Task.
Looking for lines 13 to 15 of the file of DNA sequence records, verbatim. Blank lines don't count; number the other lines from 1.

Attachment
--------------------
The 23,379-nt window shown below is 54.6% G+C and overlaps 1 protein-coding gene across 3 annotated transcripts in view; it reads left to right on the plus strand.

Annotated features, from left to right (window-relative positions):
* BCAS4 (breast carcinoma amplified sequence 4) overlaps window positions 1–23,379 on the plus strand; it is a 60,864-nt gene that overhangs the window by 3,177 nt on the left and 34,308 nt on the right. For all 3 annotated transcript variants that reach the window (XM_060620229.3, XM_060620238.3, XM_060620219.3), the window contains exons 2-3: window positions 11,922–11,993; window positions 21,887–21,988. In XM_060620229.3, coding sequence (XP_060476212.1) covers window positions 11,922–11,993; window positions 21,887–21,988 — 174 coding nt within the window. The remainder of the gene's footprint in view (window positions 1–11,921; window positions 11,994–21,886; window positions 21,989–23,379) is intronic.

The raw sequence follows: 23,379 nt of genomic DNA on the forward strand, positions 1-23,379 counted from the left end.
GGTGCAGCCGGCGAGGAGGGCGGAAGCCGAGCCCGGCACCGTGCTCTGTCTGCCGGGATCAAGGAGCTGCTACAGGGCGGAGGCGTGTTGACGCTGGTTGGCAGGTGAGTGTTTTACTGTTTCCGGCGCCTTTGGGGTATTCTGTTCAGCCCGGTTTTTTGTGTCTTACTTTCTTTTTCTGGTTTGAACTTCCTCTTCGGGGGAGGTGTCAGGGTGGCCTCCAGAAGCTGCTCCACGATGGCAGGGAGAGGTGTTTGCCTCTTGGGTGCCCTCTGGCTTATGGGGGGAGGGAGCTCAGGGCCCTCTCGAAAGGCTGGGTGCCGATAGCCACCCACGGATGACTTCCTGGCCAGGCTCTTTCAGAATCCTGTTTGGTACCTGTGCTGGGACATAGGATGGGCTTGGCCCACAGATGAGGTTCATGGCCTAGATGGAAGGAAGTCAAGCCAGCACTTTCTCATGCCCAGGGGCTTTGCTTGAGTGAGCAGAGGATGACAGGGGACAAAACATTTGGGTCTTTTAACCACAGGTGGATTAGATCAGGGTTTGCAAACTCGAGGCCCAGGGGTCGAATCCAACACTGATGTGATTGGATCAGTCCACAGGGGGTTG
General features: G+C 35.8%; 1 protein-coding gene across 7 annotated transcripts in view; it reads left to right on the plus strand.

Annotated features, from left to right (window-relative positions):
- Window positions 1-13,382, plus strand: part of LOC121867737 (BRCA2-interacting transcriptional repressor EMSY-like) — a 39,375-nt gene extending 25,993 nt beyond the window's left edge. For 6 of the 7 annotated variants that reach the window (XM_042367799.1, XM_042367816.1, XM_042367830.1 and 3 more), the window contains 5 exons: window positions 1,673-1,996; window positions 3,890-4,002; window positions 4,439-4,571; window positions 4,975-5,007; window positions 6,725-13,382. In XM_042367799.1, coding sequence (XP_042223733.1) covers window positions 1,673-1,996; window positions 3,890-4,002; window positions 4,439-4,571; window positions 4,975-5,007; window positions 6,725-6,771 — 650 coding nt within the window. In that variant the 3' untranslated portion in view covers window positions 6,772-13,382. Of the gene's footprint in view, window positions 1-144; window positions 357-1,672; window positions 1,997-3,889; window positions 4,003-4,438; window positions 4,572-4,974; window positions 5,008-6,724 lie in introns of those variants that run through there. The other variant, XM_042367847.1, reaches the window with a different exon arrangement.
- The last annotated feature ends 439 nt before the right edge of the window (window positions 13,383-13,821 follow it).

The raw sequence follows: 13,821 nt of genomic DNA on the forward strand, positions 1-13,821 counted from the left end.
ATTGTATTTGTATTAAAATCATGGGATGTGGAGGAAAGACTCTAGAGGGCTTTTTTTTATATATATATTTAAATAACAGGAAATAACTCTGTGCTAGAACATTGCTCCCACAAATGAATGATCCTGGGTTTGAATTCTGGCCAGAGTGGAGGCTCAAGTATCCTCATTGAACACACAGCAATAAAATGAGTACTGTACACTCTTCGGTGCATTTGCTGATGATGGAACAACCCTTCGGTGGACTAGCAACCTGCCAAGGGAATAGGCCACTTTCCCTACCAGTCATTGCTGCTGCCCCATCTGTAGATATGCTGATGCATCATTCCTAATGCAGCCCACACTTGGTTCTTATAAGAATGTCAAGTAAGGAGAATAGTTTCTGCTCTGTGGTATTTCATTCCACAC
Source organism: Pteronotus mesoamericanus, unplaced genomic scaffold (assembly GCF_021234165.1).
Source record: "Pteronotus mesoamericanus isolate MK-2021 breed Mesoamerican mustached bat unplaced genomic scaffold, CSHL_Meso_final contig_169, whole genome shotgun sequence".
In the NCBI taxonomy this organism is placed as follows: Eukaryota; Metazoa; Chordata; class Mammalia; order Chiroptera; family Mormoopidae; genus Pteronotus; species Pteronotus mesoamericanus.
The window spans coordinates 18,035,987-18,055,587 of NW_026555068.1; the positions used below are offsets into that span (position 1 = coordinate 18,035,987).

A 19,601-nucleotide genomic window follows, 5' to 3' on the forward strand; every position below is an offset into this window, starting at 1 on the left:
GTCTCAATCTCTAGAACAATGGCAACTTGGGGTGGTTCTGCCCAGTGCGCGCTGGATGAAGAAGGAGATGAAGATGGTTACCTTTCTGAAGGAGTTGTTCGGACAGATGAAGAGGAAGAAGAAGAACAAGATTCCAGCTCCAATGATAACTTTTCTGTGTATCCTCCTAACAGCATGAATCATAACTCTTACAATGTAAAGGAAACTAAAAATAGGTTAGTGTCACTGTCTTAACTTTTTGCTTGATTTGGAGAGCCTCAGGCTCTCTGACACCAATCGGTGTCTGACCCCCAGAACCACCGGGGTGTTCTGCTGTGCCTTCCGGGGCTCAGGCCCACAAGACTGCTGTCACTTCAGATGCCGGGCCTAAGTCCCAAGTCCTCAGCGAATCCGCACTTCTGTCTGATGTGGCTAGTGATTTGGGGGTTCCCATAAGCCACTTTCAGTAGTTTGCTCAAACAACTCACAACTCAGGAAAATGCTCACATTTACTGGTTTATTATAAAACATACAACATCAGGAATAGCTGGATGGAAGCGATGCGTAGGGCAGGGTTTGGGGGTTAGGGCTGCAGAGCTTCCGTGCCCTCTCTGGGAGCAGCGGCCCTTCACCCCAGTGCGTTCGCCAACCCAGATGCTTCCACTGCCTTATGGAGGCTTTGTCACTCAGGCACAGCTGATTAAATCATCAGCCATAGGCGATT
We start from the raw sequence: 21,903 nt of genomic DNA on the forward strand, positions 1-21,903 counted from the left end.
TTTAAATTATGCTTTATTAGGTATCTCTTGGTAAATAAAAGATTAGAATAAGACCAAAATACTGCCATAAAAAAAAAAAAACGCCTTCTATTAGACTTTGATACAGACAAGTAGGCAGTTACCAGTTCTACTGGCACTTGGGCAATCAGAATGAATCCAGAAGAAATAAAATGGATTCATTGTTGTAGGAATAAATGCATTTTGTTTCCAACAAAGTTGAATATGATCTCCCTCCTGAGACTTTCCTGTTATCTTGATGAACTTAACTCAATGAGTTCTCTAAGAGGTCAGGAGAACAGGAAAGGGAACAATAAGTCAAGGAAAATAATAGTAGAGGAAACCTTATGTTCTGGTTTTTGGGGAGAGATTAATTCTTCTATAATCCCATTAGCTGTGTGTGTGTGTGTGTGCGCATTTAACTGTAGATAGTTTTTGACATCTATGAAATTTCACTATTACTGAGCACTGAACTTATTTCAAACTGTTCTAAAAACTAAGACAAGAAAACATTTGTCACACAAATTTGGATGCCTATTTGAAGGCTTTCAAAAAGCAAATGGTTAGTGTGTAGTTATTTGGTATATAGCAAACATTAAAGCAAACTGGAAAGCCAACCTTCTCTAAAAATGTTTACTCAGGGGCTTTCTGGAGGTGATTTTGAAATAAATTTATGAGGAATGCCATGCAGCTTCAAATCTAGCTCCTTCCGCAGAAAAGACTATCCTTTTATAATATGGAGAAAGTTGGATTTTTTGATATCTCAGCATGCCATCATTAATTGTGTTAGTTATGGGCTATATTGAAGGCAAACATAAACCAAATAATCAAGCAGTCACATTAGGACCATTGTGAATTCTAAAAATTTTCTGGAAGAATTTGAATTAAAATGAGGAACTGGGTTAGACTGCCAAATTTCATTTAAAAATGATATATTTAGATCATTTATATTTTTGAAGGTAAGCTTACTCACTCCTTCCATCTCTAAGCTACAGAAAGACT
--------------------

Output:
Source record: "Pteronotus mesoamericanus isolate MK-2021 breed Mesoamerican mustached bat unplaced genomic scaffold, CSHL_Meso_final contig_169, whole genome shotgun sequence".
In the NCBI taxonomy this organism is placed as follows: Eukaryota; Metazoa; Chordata; class Mammalia; order Chiroptera; family Mormoopidae; genus Pteronotus; species Pteronotus mesoamericanus.
The window spans coordinates 18,035,987-18,055,587 of NW_026555068.1; the positions used below are offsets into that span (position 1 = coordinate 18,035,987).